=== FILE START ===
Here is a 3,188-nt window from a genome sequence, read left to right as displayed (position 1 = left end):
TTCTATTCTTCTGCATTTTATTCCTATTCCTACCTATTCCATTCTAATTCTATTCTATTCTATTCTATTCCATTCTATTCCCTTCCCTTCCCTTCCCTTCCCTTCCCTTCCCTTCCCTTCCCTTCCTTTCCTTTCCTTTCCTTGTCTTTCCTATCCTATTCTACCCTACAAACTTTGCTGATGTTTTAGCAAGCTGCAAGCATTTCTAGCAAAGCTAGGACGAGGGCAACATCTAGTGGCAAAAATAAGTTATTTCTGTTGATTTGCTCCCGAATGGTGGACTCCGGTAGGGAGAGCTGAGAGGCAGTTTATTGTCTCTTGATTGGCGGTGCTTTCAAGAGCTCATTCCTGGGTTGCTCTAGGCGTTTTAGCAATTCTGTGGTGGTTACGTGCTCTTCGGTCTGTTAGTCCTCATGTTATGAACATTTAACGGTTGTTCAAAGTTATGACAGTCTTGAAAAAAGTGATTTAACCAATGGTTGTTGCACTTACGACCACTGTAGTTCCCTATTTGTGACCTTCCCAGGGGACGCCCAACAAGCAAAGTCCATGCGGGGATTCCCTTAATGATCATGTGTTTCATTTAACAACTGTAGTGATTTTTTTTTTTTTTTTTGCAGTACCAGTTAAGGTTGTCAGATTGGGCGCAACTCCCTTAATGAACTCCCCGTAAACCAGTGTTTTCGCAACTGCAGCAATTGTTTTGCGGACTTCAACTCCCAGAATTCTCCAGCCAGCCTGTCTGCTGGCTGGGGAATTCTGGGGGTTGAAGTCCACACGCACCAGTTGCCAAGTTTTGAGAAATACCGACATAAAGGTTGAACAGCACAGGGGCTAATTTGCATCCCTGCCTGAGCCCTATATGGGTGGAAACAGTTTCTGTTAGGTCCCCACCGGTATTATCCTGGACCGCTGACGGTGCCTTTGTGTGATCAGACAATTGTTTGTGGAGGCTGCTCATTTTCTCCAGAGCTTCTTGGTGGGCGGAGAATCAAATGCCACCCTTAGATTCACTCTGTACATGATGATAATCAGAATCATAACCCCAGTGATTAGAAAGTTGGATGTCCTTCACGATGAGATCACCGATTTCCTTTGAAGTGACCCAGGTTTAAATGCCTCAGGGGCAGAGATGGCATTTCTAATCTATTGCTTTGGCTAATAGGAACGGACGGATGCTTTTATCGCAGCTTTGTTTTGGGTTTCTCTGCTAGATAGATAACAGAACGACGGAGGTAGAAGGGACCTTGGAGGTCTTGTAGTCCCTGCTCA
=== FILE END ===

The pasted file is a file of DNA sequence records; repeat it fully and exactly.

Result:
Here is a 3,188-nt window from a genome sequence, read left to right as displayed (position 1 = left end):
TTCTATTCTTCTGCATTTTATTCCTATTCCTACCTATTCCATTCTAATTCTATTCTATTCTATTCTATTCCATTCTATTCCCTTCCCTTCCCTTCCCTTCCCTTCCCTTCCCTTCCCTTCCCTTCCTTTCCTTTCCTTTCCTTGTCTTTCCTATCCTATTCTACCCTACAAACTTTGCTGATGTTTTAGCAAGCTGCAAGCATTTCTAGCAAAGCTAGGACGAGGGCAACATCTAGTGGCAAAAATAAGTTATTTCTGTTGATTTGCTCCCGAATGGTGGACTCCGGTAGGGAGAGCTGAGAGGCAGTTTATTGTCTCTTGATTGGCGGTGCTTTCAAGAGCTCATTCCTGGGTTGCTCTAGGCGTTTTAGCAATTCTGTGGTGGTTACGTGCTCTTCGGTCTGTTAGTCCTCATGTTATGAACATTTAACGGTTGTTCAAAGTTATGACAGTCTTGAAAAAAGTGATTTAACCAATGGTTGTTGCACTTACGACCACTGTAGTTCCCTATTTGTGACCTTCCCAGGGGACGCCCAACAAGCAAAGTCCATGCGGGGATTCCCTTAATGATCATGTGTTTCATTTAACAACTGTAGTGATTTTTTTTTTTTTTTTTGCAGTACCAGTTAAGGTTGTCAGATTGGGCGCAACTCCCTTAATGAACTCCCCGTAAACCAGTGTTTTCGCAACTGCAGCAATTGTTTTGCGGACTTCAACTCCCAGAATTCTCCAGCCAGCCTGTCTGCTGGCTGGGGAATTCTGGGGGTTGAAGTCCACACGCACCAGTTGCCAAGTTTTGAGAAATACCGACATAAAGGTTGAACAGCACAGGGGCTAATTTGCATCCCTGCCTGAGCCCTATATGGGTGGAAACAGTTTCTGTTAGGTCCCCACCGGTATTATCCTGGACCGCTGACGGTGCCTTTGTGTGATCAGACAATTGTTTGTGGAGGCTGCTCATTTTCTCCAGAGCTTCTTGGTGGGCGGAGAATCAAATGCCACCCTTAGATTCACTCTGTACATGATGATAATCAGAATCATAACCCCAGTGATTAGAAAGTTGGATGTCCTTCACGATGAGATCACCGATTTCCTTTGAAGTGACCCAGGTTTAAATGCCTCAGGGGCAGAGATGGCATTTCTAATCTATTGCTTTGGCTAATAGGAACGGACGGATGCTTTTATCGCAGCTTTGTTTTGGGTTTCTCTGCTAGATAGATAACAGAACGACGGAGGTAGAAGGGACCTTGGAGGTCTTGTAGTCCCTGCTCA